In an increasing number of countries across the world, social lending is being hailed as an alternative to ‘traditional’ bank small business and personal loans. These services connect individual lenders with individual borrowers, creating a peer-to-peer loan service that is streamlined, efficient, legally formatted, profitable, and most importantly, helpful. Social lending sites provide an opportunity for financial assistance or gain to those who would otherwise not have the opportunity.
An Overview of Services
Zopa was the first social lending site to launch, serving the United Kingdom since 2005 and now planning on extending its services to the U.S. Zopa’s basic model of lenders bidding different amounts & rates to borrowers, based on credit rating, has been adopted by the services that have followed. Zopa’s own inspiration comes from the “local micro-lending schemes that operate in Asia and Latin America. Families, neighbours or friends will lend amongst themselves, often a very structured way, to the benefit of the community. Because the groups are closely knit, trust is not usually an issue.”
Because trust is an issue in countries like the UK, social lending services do require proof of identification and some other financial disclosure. The process is still easier than receiving a loan through a bank, and lenders enjoy the high amount of transparency regarding who they’re lending to and what their money is being used for. In 2006:
“[…] three-quarters (74 per cent) of Britons said they would consider borrowing or lending through a social lending community rather than their high-street bank […] 81 per cent of lenders felt Zopa offers “significant control”, compared to only four per cent who felt that way about mainstream financial services. Zopa borrowers echoed this view, with 70 per cent of borrowers saying Zopa offered “significant control”, compared to only one per cent for mainstream banks”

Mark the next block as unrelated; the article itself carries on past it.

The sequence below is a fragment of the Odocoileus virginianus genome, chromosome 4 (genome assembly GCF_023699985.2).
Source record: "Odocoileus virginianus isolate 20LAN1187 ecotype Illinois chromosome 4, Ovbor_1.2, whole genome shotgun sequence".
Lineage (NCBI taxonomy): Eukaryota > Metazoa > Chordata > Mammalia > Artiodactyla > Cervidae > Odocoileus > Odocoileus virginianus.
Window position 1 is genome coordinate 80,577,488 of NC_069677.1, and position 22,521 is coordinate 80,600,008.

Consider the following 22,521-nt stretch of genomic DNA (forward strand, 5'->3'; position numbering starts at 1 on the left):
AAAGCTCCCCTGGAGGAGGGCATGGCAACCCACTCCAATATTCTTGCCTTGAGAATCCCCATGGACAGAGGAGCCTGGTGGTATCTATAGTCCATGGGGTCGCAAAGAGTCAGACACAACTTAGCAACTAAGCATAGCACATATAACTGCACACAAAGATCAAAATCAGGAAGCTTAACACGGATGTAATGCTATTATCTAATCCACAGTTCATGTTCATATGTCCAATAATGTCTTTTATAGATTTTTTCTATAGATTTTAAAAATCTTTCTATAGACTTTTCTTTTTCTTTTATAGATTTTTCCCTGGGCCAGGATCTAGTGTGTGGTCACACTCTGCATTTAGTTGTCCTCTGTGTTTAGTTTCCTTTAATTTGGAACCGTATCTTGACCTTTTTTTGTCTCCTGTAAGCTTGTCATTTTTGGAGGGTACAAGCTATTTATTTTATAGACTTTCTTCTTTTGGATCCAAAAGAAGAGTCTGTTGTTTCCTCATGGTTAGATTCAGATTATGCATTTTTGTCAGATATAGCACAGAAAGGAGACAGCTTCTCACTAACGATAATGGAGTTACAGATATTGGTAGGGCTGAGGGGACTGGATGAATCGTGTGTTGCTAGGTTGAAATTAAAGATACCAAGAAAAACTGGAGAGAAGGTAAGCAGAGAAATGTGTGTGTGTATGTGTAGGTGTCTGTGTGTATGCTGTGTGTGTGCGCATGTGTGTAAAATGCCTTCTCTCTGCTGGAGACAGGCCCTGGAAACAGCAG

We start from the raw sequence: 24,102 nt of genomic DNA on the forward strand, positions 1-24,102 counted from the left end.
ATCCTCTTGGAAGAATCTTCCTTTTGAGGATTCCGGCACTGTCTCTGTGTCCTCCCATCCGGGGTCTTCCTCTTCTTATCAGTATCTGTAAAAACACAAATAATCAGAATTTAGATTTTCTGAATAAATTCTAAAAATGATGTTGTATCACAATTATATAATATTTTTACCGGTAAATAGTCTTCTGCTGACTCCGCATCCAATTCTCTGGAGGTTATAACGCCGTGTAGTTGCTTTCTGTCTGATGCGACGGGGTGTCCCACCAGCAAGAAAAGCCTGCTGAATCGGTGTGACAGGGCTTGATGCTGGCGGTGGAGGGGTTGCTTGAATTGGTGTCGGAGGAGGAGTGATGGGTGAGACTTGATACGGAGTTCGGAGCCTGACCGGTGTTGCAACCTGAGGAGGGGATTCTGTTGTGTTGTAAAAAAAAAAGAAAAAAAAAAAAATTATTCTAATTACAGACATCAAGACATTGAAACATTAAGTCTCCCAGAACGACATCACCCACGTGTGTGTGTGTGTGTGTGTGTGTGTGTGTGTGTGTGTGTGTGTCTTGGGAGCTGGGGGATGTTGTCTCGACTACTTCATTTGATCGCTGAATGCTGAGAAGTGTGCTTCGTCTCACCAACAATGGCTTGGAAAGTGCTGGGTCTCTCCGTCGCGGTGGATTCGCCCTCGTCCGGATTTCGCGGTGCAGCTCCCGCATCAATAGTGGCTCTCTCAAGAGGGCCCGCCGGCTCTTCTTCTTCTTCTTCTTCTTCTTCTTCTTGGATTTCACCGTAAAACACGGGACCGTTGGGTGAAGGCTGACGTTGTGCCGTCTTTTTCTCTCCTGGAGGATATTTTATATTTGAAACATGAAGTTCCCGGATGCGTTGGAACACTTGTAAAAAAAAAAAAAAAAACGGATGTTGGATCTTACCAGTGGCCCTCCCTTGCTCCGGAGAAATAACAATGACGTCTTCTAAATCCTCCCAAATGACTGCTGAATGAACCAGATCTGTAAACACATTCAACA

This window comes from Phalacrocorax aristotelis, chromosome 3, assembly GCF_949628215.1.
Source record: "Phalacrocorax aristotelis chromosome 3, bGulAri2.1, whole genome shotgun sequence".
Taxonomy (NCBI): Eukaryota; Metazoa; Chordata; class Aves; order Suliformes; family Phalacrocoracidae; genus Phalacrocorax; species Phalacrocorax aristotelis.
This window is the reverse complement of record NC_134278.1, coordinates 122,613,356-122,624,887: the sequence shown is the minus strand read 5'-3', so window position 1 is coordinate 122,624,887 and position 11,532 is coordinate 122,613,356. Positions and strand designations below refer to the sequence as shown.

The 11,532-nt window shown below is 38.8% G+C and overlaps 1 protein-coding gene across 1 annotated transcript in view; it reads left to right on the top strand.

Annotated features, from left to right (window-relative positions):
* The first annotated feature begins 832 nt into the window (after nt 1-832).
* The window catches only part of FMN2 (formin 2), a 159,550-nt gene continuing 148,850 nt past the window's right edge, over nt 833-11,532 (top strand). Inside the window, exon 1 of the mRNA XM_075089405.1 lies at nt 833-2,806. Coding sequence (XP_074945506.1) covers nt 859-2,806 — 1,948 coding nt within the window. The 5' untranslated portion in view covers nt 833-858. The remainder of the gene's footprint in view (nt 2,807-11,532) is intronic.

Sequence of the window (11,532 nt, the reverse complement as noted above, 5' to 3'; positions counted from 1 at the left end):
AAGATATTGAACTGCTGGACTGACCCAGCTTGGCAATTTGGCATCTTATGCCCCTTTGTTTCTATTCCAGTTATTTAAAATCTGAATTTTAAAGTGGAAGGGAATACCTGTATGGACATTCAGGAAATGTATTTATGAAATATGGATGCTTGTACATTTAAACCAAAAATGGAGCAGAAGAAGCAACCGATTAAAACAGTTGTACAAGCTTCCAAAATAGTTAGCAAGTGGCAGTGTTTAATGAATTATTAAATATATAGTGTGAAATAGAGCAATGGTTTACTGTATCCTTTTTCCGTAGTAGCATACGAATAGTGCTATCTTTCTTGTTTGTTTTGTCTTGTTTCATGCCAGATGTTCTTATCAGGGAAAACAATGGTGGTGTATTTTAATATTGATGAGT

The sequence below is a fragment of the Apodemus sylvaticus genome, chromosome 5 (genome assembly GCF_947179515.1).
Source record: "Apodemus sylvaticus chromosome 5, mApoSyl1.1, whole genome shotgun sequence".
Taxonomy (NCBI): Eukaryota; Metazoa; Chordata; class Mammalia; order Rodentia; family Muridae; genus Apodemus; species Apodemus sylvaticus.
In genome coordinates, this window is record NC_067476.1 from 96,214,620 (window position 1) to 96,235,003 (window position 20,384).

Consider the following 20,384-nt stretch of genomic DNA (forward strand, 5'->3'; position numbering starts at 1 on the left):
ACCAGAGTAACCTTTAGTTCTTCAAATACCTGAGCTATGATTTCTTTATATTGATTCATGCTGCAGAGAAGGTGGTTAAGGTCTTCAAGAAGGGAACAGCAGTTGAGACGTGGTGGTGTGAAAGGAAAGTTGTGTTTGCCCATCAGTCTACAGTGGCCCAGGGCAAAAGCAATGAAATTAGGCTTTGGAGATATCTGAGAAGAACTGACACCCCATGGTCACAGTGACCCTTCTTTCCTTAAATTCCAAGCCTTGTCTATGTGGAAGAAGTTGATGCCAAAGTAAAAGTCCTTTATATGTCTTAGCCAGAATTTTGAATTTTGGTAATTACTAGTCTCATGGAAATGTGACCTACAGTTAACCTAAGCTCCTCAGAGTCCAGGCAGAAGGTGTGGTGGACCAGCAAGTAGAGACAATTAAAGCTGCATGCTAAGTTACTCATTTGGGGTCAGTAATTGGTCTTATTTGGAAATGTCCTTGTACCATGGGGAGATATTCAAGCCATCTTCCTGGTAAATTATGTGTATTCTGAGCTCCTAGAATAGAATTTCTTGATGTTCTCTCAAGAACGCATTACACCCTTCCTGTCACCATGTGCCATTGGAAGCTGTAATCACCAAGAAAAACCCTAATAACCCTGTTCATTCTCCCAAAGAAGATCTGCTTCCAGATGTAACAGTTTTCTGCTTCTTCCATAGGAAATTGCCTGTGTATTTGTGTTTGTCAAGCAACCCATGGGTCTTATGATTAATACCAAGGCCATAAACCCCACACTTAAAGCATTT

Update 12/8/07: Zopa has now launched in both the United States and Italy. Unlike Prosper, a U.S. service covered below, Zopa only makes loans to borrowers of certain credit ratings, via partnerships with credit unions, but the benefit to lenders is that their loans are federally insured. CenterNetworks received an e-mail from Zopa covering this and other differences between Zopa UK and Zopa USA. I am not a CPA, but it appears to me that Zopa USA is going after the wealthy-and-cautious social lending market, while Prosper is accepting the full range of borrowers and allowing lenders to judge risk vs. return.
Prosper has emulated Zopa UK’s model, launching from the United States in 2005. Prosper has expanded on the social model of these services by creating “trusted groups”. These groups are created and led by an individual, centered around a common theme, relationship, or membership – for instance, volunteer firefighters. The presence of groups adds an extra layer of security to the service by adding social pressures to the financial ones. If a borrower doesn’t repay his loan, it reflects badly on the reputation of the entire group, thus providing incentive to the group to strongly consider each potential member, thus improving the amount of trust a lender can place in a borrower from a group with a good reputation.